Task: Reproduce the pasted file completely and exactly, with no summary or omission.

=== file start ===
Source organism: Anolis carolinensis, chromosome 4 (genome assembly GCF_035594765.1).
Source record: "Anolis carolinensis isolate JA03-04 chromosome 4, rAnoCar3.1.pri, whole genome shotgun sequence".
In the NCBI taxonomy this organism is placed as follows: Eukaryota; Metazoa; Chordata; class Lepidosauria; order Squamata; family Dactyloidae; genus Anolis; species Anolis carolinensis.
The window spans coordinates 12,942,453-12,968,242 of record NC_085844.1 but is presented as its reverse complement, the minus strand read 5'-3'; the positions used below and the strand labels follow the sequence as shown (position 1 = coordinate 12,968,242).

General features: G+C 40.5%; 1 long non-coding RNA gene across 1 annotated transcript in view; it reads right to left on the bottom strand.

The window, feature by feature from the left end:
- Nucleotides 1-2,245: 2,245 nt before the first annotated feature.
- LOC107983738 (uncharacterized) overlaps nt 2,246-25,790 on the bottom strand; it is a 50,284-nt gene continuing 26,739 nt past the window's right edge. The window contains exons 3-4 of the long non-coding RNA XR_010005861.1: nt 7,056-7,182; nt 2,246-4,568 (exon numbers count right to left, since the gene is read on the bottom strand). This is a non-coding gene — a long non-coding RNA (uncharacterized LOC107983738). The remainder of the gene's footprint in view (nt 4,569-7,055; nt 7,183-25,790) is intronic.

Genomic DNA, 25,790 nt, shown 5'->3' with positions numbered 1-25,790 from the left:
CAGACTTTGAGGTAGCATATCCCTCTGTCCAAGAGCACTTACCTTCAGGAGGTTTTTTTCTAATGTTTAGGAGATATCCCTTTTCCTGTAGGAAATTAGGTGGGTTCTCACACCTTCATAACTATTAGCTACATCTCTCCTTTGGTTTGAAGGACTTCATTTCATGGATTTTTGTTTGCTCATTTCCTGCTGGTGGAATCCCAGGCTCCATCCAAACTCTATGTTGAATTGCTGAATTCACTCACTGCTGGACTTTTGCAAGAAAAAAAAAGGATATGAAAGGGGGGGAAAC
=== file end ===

Source organism: Anolis carolinensis, chromosome 4 (genome assembly GCF_035594765.1).
Source record: "Anolis carolinensis isolate JA03-04 chromosome 4, rAnoCar3.1.pri, whole genome shotgun sequence".
In the NCBI taxonomy this organism is placed as follows: Eukaryota; Metazoa; Chordata; class Lepidosauria; order Squamata; family Dactyloidae; genus Anolis; species Anolis carolinensis.
The window spans coordinates 12,942,453-12,968,242 of record NC_085844.1 but is presented as its reverse complement, the minus strand read 5'-3'; the positions used below and the strand labels follow the sequence as shown (position 1 = coordinate 12,968,242).

General features: G+C 40.5%; 1 long non-coding RNA gene across 1 annotated transcript in view; it reads right to left on the bottom strand.

The window, feature by feature from the left end:
- Nucleotides 1-2,245: 2,245 nt before the first annotated feature.
- LOC107983738 (uncharacterized) overlaps nt 2,246-25,790 on the bottom strand; it is a 50,284-nt gene continuing 26,739 nt past the window's right edge. The window contains exons 3-4 of the long non-coding RNA XR_010005861.1: nt 7,056-7,182; nt 2,246-4,568 (exon numbers count right to left, since the gene is read on the bottom strand). This is a non-coding gene — a long non-coding RNA (uncharacterized LOC107983738). The remainder of the gene's footprint in view (nt 4,569-7,055; nt 7,183-25,790) is intronic.

Genomic DNA, 25,790 nt, shown 5'->3' with positions numbered 1-25,790 from the left:
CAGACTTTGAGGTAGCATATCCCTCTGTCCAAGAGCACTTACCTTCAGGAGGTTTTTTTCTAATGTTTAGGAGATATCCCTTTTCCTGTAGGAAATTAGGTGGGTTCTCACACCTTCATAACTATTAGCTACATCTCTCCTTTGGTTTGAAGGACTTCATTTCATGGATTTTTGTTTGCTCATTTCCTGCTGGTGGAATCCCAGGCTCCATCCAAACTCTATGTTGAATTGCTGAATTCACTCACTGCTGGACTTTTGCAAGAAAAAAAAAGGATATGAAAGGGGGGGAAAC